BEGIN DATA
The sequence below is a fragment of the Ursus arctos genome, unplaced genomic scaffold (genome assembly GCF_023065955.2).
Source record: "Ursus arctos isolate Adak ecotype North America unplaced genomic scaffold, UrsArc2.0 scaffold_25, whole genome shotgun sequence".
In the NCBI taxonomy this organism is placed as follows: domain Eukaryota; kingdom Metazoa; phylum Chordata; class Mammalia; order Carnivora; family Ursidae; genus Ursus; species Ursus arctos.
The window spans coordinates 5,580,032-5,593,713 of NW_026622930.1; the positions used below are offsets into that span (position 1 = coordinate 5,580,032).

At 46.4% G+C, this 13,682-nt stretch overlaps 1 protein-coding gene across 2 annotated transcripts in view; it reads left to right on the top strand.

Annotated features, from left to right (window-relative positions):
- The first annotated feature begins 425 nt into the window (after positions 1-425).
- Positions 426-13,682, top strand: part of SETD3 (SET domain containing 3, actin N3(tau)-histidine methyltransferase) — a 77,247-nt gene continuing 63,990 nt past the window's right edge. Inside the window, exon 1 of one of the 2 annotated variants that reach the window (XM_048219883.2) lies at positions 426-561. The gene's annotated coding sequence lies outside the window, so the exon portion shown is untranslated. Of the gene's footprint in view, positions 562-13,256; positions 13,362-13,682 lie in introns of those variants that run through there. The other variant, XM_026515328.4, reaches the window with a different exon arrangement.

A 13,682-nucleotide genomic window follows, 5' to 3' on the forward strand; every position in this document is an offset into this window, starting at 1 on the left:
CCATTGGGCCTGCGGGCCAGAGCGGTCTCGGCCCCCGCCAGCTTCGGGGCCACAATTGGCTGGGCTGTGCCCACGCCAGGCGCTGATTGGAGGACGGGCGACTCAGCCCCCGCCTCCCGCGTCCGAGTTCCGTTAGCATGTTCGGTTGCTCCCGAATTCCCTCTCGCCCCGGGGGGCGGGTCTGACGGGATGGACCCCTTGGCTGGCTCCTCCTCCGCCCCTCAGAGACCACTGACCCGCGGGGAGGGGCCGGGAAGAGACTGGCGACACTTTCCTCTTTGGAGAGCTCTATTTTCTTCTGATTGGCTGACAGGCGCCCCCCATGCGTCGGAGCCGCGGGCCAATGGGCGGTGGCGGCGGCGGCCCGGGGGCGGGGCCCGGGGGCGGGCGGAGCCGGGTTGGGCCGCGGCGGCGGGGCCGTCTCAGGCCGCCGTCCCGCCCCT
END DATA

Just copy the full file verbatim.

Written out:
The sequence below is a fragment of the Ursus arctos genome, unplaced genomic scaffold (genome assembly GCF_023065955.2).
Source record: "Ursus arctos isolate Adak ecotype North America unplaced genomic scaffold, UrsArc2.0 scaffold_25, whole genome shotgun sequence".
In the NCBI taxonomy this organism is placed as follows: domain Eukaryota; kingdom Metazoa; phylum Chordata; class Mammalia; order Carnivora; family Ursidae; genus Ursus; species Ursus arctos.
The window spans coordinates 5,580,032-5,593,713 of NW_026622930.1; the positions used below are offsets into that span (position 1 = coordinate 5,580,032).

At 46.4% G+C, this 13,682-nt stretch overlaps 1 protein-coding gene across 2 annotated transcripts in view; it reads left to right on the top strand.

Annotated features, from left to right (window-relative positions):
- The first annotated feature begins 425 nt into the window (after positions 1-425).
- Positions 426-13,682, top strand: part of SETD3 (SET domain containing 3, actin N3(tau)-histidine methyltransferase) — a 77,247-nt gene continuing 63,990 nt past the window's right edge. Inside the window, exon 1 of one of the 2 annotated variants that reach the window (XM_048219883.2) lies at positions 426-561. The gene's annotated coding sequence lies outside the window, so the exon portion shown is untranslated. Of the gene's footprint in view, positions 562-13,256; positions 13,362-13,682 lie in introns of those variants that run through there. The other variant, XM_026515328.4, reaches the window with a different exon arrangement.

A 13,682-nucleotide genomic window follows, 5' to 3' on the forward strand; every position in this document is an offset into this window, starting at 1 on the left:
CCATTGGGCCTGCGGGCCAGAGCGGTCTCGGCCCCCGCCAGCTTCGGGGCCACAATTGGCTGGGCTGTGCCCACGCCAGGCGCTGATTGGAGGACGGGCGACTCAGCCCCCGCCTCCCGCGTCCGAGTTCCGTTAGCATGTTCGGTTGCTCCCGAATTCCCTCTCGCCCCGGGGGGCGGGTCTGACGGGATGGACCCCTTGGCTGGCTCCTCCTCCGCCCCTCAGAGACCACTGACCCGCGGGGAGGGGCCGGGAAGAGACTGGCGACACTTTCCTCTTTGGAGAGCTCTATTTTCTTCTGATTGGCTGACAGGCGCCCCCCATGCGTCGGAGCCGCGGGCCAATGGGCGGTGGCGGCGGCGGCCCGGGGGCGGGGCCCGGGGGCGGGCGGAGCCGGGTTGGGCCGCGGCGGCGGGGCCGTCTCAGGCCGCCGTCCCGCCCCT